While “cloud computing” has been reverberating as a hot topic in the telecom and IT trade press for years, you know it is reaching critical mass when USA Today writes about it.

In fact, that story about how small businesses are able to leverage a host of services and applications delivered from the cloud is a good example of how confusing this phrase can be. Is the cloud a network-based application? Is it a service creation environment? Or is it the hardware and networks for service delivery? Or is it all of those things?

Today, cloud computing is typically delineated into three main categories—Infrastructure-as-a-Service (IaaS), Platform-as-a-Service (PaaS) and Software-as-a-Service (SaaS). Let’s take a quick look at each:

  • IaaS is the lowest level of service and offers a customer the ability to consume virtual computing resources on demand. The number of processors, memory and storage can be configured on demand in an elastic fashion to best match the needs of a customer’s specific application. An example IaaS provider is Amazon Web Services.
  • PaaS is the next level of cloud capability and offers a full development platform upon which a customer can develop and deploy an application, ranging from Web to business and social applications as well as vertical- or technology-specific ones. A LAMP platform is a good example of a PaaS.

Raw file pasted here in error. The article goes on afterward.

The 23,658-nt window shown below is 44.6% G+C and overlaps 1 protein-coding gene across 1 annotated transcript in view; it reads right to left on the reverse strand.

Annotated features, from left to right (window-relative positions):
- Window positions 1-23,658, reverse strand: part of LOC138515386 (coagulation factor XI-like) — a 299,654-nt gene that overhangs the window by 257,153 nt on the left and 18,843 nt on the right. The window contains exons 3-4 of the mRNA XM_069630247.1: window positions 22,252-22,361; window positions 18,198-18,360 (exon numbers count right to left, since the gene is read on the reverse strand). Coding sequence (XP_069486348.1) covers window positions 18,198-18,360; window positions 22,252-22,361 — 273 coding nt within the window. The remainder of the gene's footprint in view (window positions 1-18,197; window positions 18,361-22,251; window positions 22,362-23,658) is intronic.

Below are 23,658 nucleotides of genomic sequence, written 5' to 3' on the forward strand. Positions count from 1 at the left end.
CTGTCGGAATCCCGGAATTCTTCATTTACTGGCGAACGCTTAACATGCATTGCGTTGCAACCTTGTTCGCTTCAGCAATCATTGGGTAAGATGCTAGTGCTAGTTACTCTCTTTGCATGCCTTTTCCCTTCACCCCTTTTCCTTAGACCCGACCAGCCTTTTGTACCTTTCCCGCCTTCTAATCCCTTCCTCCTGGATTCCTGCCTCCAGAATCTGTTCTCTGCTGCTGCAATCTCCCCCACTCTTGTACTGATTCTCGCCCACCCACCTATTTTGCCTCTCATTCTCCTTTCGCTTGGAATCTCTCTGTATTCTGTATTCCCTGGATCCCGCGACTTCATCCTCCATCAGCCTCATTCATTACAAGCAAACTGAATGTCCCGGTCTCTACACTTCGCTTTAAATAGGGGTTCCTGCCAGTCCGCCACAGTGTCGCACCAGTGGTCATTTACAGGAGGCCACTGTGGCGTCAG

• SaaS is at the highest level and offers a customer access to a full turnkey application as a service. The service provider hosts all hardware, software and data allowing customers seamless access to the service at any time and from any location. Given their customer-facing nature, SaaS players are the most familiar to people from pioneers like Salesforce.com to Google Apps.

To over simplify it from my view – IaaS is actually the cloud itself, the baseline hardware and software for building and delivering applications. PaaS is an application development environment created within that cloud while SaaS takes a finished application and turns it into a turnkey, utility-like service for simple consumption over the Internet.

While they play different roles, all three combine to form the basis for cloud computing and show that as services become more automated and turnkey, the level of control and customization is typically reduced in exchange for greater simplicity in the consumption and use of the service.